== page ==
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Home and garden centre Lowe's has put in a bid for ownership of its currently Canadian-owned competitor, Rona, July 31, 2012. (Galit Rodan/The Globe and Mail)
Home and garden centre Lowe's has put in a bid for ownership of its currently Canadian-owned competitor, Rona, July 31, 2012. (Galit Rodan/The Globe and Mail)

Lowe’s will have to raise bid to nab Rona: Analysts Add to ...

If Lowe’s Cos. Inc. is serious about buying Rona Inc. outright, it’s going to need more than $1.8-billion. That seems to be the general consensus from analysts today, addressing the $14.50 per share proposal that American-owned Lowe’s offered up to home-grown Rona.

Alan Rifkin, an analyst at Barclays Capital Inc., said in a note to clients that he “would not be surprised if Lowe's increased its bid to accelerate expansion in Canada.” When asked to name a target, he thought “up to $16 to $17” was plausible.

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Derek Dley, a consumer products analyst at Canaccord Genuity, went a little further, saying that something in the $16 to $18 range would be reasonable. “$14.50 represents about 14 times my 2013 estimate for Rona. When you look at Canadian retail, that transaction multiple seems a little light,” he explained. Lowe’s would likely have to do better than that to generate interest from Rona’s management and shareholders.

Despite this, Mr. Dley downgraded the stock to “hold” today based on his assessment that the company’s valuation approached a fair point in the last few weeks and that Canadian home reno spending has been subdued because of the economy. People have less discretionary spending right now, and are generally waiting longer to renovate after they buy homes.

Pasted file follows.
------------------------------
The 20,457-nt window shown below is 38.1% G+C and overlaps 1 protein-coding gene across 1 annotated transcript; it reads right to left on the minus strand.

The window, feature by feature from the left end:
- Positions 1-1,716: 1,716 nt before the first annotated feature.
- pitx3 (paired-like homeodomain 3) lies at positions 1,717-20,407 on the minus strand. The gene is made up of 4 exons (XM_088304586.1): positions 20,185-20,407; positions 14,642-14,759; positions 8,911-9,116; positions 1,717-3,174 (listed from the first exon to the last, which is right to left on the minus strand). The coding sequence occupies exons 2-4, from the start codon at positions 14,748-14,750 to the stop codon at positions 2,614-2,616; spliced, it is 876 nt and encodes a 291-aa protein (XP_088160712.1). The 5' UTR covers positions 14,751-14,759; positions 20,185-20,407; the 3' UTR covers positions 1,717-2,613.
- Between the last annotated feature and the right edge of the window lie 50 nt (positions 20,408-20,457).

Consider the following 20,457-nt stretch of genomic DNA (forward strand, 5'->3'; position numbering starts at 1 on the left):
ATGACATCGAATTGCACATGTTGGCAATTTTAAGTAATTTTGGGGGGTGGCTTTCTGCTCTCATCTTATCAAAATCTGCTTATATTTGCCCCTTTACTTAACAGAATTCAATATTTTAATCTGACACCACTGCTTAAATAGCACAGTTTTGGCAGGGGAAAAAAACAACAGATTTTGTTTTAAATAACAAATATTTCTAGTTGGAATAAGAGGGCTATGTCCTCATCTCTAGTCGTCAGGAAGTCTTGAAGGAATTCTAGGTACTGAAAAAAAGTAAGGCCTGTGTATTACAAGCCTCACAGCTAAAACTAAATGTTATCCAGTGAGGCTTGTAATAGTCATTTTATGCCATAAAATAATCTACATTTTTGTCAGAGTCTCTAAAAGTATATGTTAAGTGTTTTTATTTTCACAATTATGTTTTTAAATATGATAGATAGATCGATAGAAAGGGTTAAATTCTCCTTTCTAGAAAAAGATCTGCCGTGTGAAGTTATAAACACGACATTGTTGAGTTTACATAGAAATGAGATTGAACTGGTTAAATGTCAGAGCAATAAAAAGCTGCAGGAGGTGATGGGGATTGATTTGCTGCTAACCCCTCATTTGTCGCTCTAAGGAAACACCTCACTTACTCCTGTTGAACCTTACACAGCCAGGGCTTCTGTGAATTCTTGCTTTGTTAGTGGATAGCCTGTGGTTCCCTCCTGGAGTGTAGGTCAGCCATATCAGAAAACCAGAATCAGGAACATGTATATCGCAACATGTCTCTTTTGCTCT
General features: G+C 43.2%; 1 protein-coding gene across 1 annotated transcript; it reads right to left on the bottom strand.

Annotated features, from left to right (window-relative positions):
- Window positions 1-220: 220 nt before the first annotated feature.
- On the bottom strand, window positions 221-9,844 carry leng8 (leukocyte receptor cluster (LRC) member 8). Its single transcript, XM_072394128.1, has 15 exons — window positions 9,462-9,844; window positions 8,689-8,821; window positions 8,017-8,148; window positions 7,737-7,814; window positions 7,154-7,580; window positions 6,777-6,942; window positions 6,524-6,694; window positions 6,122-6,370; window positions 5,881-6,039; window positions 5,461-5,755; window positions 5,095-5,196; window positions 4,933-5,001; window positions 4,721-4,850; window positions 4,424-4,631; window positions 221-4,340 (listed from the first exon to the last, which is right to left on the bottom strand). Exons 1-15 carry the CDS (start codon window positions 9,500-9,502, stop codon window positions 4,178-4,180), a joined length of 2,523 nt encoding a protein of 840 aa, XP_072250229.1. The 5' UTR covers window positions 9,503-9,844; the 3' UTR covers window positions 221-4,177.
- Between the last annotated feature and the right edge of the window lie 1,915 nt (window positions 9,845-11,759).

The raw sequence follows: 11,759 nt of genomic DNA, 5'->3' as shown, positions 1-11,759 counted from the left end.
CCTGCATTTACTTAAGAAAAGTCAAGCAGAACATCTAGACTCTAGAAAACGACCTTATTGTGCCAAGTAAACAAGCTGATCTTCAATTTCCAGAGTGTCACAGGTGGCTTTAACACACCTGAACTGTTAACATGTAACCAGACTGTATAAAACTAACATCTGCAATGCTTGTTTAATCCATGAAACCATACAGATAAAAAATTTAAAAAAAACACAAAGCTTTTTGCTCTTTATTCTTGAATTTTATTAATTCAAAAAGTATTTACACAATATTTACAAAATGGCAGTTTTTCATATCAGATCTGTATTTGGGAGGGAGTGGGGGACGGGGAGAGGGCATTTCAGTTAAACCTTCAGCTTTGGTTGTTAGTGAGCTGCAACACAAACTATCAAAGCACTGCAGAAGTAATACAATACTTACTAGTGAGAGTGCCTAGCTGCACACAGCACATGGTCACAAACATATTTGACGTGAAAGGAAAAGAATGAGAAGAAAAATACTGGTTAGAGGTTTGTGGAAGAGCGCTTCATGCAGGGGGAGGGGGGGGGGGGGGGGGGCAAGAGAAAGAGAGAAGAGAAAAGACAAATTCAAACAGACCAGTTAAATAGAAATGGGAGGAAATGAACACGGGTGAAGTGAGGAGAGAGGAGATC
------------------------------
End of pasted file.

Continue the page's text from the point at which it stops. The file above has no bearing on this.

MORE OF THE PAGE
One dissenting voice was issued at RBC Capital Markets (which covers both companies). A report assessed that, on a trailing basis, the proposed “price of $14.50 is equivalent to 0.5 times revenues and 8.4 times EBITDA, toward the higher end of the mid-point of the range of precedent transactions.” The valuation, it concluded, was pretty much on par with precedent-setting transactions.

But whether or not those higher premiums might be good for Rona, offering such an elevated multiple (which equates to 15.4 to 17.3 times Mr. Dley’s estimated earning per share for Rona next year) might not sit well with Lowe’s shareholders, who are holding a company that is trading at less than 12 times its forward earnings. Unless Lowe’s can be clear about why it needs Rona, such an acquisition could be hard for investors to stomach. After all, Rona is a smorgasbord of store types with space ranging from 1,000 square feet to 165,000 square feet, and this doesn’t seem compatible with Lowe’s strategy.

Analysts from RBC Capital Markets also pointed out in a recent research note that taking on such a multifaceted firm like Rona – which has also been underperforming – “could prove to be a distraction for Lowe’s in its efforts to improve its U.S.” As such, the report went on to say, the company’s investors probably wouldn’t be pleased about the distraction. In fact, that’s putting it mildly. Shareholders are already yelling “no!” to the deal through Lowe’s stock price which dropped by $1.49 (U.S.) on Tuesday.

Either way, Lowe’s likely knows Rona is not just going to sell off all its big boxes or Quebec stores. Lowe’s only option, if it wants to proceed, may be to pony up the cash.

As for a supposed bidding war between Lowe’s and the Quebec government, it’s hard to say how that could effect pricing. But analysts say if such a competition does arise, it’s pretty safe to say it will be a two-competitor match. Analysts seemed to conclude that Home Depot, which is already quite built-out in Canada, is almost certainly not interested in diving into the scrum.

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